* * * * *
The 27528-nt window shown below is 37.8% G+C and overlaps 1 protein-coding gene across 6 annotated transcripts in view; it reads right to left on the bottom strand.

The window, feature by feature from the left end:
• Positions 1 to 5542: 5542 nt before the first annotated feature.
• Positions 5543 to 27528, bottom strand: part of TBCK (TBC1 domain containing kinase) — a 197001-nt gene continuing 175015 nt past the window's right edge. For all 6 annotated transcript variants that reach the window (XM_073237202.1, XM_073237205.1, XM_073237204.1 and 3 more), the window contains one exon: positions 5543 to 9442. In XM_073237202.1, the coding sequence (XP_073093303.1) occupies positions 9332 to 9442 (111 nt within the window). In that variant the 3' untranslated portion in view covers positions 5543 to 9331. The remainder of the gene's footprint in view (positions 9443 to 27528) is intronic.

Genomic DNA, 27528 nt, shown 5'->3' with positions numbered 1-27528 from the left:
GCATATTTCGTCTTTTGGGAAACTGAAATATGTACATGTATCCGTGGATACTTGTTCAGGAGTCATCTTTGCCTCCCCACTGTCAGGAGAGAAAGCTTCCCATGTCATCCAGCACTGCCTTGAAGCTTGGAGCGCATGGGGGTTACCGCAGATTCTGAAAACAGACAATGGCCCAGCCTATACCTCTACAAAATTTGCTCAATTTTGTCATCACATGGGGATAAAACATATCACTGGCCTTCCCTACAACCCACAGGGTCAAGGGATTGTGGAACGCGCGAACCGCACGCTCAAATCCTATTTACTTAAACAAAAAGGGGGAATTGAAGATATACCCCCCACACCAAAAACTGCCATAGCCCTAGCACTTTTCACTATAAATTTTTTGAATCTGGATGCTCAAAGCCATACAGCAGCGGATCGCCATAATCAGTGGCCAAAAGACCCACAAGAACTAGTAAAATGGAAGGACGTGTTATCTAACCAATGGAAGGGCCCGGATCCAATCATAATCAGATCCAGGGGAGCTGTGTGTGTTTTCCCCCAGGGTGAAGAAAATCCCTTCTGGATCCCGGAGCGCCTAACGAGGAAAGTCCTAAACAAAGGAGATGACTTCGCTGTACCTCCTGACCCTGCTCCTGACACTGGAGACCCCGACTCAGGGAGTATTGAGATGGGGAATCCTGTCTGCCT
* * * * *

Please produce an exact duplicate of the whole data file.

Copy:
The 27528-nt window shown below is 37.8% G+C and overlaps 1 protein-coding gene across 6 annotated transcripts in view; it reads right to left on the bottom strand.

The window, feature by feature from the left end:
• Positions 1 to 5542: 5542 nt before the first annotated feature.
• Positions 5543 to 27528, bottom strand: part of TBCK (TBC1 domain containing kinase) — a 197001-nt gene continuing 175015 nt past the window's right edge. For all 6 annotated transcript variants that reach the window (XM_073237202.1, XM_073237205.1, XM_073237204.1 and 3 more), the window contains one exon: positions 5543 to 9442. In XM_073237202.1, the coding sequence (XP_073093303.1) occupies positions 9332 to 9442 (111 nt within the window). In that variant the 3' untranslated portion in view covers positions 5543 to 9331. The remainder of the gene's footprint in view (positions 9443 to 27528) is intronic.

Genomic DNA, 27528 nt, shown 5'->3' with positions numbered 1-27528 from the left:
GCATATTTCGTCTTTTGGGAAACTGAAATATGTACATGTATCCGTGGATACTTGTTCAGGAGTCATCTTTGCCTCCCCACTGTCAGGAGAGAAAGCTTCCCATGTCATCCAGCACTGCCTTGAAGCTTGGAGCGCATGGGGGTTACCGCAGATTCTGAAAACAGACAATGGCCCAGCCTATACCTCTACAAAATTTGCTCAATTTTGTCATCACATGGGGATAAAACATATCACTGGCCTTCCCTACAACCCACAGGGTCAAGGGATTGTGGAACGCGCGAACCGCACGCTCAAATCCTATTTACTTAAACAAAAAGGGGGAATTGAAGATATACCCCCCACACCAAAAACTGCCATAGCCCTAGCACTTTTCACTATAAATTTTTTGAATCTGGATGCTCAAAGCCATACAGCAGCGGATCGCCATAATCAGTGGCCAAAAGACCCACAAGAACTAGTAAAATGGAAGGACGTGTTATCTAACCAATGGAAGGGCCCGGATCCAATCATAATCAGATCCAGGGGAGCTGTGTGTGTTTTCCCCCAGGGTGAAGAAAATCCCTTCTGGATCCCGGAGCGCCTAACGAGGAAAGTCCTAAACAAAGGAGATGACTTCGCTGTACCTCCTGACCCTGCTCCTGACACTGGAGACCCCGACTCAGGGAGTATTGAGATGGGGAATCCTGTCTGCCT